A Letter from Autism Speaks CEO this World Autism Month

March 30, 2023
Keith Wargo

Autism Speaks is committed to a clear vision: a world in which all people with autism can reach their full potential. In this world, access to information and resources is a universal right, untethered to geographical or societal boundaries. People with autism — and the family and friends who stand alongside them — are supported through every stage of life. Where total acceptance of autistic people — beyond simple awareness — is the societal standard.

This vision of the future gives Autism Speaks its clarity of purpose. It fuels and guides our organization every day. It is why we work non-stop to support autistic job seekers, advocate for policies at the state and federal level for access and inclusion and ensure our Autism Response Team is on-call to offer people with autism, families and caretakers with information, tools, and the highest quality of resources available. And it is why we will continue to increase our efforts to engage the community more directly. As the father of an autistic son, it’s a vision that I’m dedicated to creating for future generations.

But hindsight can be just as important as foresight. 

Autism Speaks was founded in 2005. Over the past 18 years, advances in research coupled with the lived experiences of people with autism have greatly evolved the world’s understanding. It has also transformed our organization, allowing us to learn and grow in our journey. While we’ve helped countless people through our resources, grants, research and programs over the years, we’ve also made mistakes. We have not been perfect in our representation of autism and what it means for each person’s experience with it. From content produced years ago that we would not consider now, to language we no longer use today, we continue to learn and evolve. We no longer advocate, support or discuss searching for a “cure” and removed the term from our vocabulary many years ago. We no longer simply use blue in our materials, instead featuring a spectrum of colors. We know that each experience with autism is uniquely individual and personal. We won’t always get it right, but we will always work to do our best, and we will continue to look to the autistic community to help guide us in our efforts.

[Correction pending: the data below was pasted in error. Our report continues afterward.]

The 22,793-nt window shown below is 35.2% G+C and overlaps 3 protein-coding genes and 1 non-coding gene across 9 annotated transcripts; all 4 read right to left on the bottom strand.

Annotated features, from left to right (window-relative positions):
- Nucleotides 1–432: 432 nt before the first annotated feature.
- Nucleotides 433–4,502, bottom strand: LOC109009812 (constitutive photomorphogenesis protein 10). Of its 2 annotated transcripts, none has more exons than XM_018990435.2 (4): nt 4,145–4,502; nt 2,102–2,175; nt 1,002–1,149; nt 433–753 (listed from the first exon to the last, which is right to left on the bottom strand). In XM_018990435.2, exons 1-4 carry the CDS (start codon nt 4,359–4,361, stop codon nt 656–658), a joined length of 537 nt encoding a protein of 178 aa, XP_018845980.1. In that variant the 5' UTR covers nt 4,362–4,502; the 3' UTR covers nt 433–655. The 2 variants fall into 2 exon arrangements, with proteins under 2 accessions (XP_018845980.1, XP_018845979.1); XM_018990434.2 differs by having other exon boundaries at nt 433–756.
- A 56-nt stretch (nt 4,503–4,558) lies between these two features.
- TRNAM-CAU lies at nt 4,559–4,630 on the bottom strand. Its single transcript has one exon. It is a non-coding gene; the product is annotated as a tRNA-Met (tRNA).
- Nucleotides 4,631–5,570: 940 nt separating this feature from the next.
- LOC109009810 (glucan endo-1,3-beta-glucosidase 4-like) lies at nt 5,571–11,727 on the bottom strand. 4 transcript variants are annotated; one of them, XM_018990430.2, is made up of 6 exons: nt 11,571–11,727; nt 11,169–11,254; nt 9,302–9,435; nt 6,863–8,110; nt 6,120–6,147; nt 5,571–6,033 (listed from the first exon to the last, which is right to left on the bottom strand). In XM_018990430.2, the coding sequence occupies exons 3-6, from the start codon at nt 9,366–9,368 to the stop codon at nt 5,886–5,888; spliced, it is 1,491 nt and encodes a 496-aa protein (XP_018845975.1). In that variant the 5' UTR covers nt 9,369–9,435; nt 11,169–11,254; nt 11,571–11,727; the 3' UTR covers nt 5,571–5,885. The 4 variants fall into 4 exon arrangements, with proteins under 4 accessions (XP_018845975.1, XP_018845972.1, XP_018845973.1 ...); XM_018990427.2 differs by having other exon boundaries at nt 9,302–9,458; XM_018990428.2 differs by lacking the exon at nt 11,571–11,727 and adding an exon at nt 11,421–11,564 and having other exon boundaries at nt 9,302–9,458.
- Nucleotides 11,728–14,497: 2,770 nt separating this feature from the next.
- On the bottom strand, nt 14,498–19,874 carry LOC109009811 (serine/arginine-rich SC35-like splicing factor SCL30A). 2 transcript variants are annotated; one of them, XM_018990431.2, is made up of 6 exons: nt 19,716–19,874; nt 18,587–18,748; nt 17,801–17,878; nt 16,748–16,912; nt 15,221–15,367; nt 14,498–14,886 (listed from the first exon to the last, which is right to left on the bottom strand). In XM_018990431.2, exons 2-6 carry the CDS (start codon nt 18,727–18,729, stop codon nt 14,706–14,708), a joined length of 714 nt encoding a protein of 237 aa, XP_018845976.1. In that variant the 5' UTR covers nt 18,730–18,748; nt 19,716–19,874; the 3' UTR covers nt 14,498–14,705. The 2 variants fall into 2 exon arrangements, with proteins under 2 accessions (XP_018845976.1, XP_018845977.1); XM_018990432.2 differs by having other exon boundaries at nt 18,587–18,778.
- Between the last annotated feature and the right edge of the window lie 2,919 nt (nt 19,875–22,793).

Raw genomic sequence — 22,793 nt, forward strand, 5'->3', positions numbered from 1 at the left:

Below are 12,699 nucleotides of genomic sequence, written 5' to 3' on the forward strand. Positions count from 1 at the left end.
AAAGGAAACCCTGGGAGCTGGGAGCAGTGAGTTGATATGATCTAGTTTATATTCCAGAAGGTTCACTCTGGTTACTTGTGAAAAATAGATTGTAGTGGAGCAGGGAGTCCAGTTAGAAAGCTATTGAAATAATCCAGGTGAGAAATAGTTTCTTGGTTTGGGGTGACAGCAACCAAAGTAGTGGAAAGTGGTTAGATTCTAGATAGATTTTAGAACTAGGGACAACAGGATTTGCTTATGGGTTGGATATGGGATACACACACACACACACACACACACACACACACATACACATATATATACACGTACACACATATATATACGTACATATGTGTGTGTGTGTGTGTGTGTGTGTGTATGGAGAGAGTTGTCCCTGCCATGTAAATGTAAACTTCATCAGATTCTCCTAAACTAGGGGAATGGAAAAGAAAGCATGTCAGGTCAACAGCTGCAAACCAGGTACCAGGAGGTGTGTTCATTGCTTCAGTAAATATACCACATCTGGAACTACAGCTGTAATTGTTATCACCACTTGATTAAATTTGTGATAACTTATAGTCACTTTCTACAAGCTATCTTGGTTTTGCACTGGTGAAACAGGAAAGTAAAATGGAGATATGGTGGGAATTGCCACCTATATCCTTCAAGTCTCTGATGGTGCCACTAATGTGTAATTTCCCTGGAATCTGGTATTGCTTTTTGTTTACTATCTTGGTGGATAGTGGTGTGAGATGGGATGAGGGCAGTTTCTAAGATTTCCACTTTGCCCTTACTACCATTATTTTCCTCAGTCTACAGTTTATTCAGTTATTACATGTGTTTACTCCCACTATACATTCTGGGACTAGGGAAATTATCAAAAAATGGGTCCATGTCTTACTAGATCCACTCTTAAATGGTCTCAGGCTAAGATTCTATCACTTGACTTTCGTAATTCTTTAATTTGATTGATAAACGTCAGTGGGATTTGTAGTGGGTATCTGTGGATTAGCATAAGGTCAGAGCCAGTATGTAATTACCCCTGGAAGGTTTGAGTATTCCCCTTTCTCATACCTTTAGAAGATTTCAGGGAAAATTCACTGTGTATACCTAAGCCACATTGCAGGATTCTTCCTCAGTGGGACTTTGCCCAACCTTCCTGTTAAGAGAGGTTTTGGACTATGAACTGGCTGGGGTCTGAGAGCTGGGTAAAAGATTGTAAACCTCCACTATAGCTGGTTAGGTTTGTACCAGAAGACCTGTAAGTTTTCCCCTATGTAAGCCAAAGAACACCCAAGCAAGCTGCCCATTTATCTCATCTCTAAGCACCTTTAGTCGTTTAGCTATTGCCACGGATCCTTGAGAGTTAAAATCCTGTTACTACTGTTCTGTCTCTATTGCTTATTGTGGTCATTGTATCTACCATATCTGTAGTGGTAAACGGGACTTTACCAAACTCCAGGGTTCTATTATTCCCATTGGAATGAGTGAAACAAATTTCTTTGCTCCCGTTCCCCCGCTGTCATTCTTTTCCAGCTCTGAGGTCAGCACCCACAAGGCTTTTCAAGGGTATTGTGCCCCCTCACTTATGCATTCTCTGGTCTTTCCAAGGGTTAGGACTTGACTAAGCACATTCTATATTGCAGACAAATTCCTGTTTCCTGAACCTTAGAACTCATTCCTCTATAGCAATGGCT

It is important to us that the work we do with the community is informed by and driven by those in it. That is why we employ, consult and partner with many autistic people and those connected to autism. We have autistic individuals on our Board of Directors, in leadership positions, on advisory committees and on the front lines of the services offered such as the Autism Response Team. Our network includes autistic individuals, as well as caregivers; they are writers, engineers, IT specialists, graphic designers – and the heart of our organization.

Recently, the CDC reported an increase in the prevalence of autism from 1 in 44 children to 1 in 36 children, including increased diagnosis in minority communities. This makes our vision feel more important today than ever before. 

So, what can I promise from Autism Speaks as we continue the next chapter? 

As an advocacy organization, we will make sure that others’ stories are heard. We will continue to listen, and to fund research, grants and scholarships for those looking to positively impact the lives of autistic individuals. We will continue to lobby for insurance and other benefits for those with autism nationwide, no matter who they are or where they live. We won’t stop fundraising. And we’ll continue to use those funds to invest in enhancing and creating new services to reach and support autistic people in every community. We’ll continue to provide the broadest range of resources available, with significant attention given to those who may need more help than others. We’ll find new and exciting ways to bring people together. We’ll be by the side of anyone who looks to us for support in navigating this journey.

I’ve seen firsthand how the needs and aspirations of autistic individuals and their families can change over time. We know, for instance, that information on autism and aging is significantly lacking. For me and my family, the focus now is helping my son make a successful transition to adulthood in a way that is meaningful and achievable for him. With global estimates ranging as high as 85 percent unemployment or underemployment in autistic individuals, our workplace initiatives, such as Workplace Inclusion Now, are increasingly important. Helping autistic individuals find employment, and whenever possible, live independently, has been a top priority for me since becoming CEO, and it’s an area that I promise we will continue to improve as we fulfill our vision for a better future.

Autism Spectrum Disorder (ASD) is just that – a spectrum – with an ever-evolving range of characteristics, capabilities and considerations. Having autism is complex. It is unique, emotional and at times, both challenging and inspiring. It is something to be further discussed and understood. It is something to be included, not othered. Embraced, not stigmatized. 

It is on us, as Autism Speaks and as the broader community, to make sure that we are doing all that we can to stand together for a world of difference.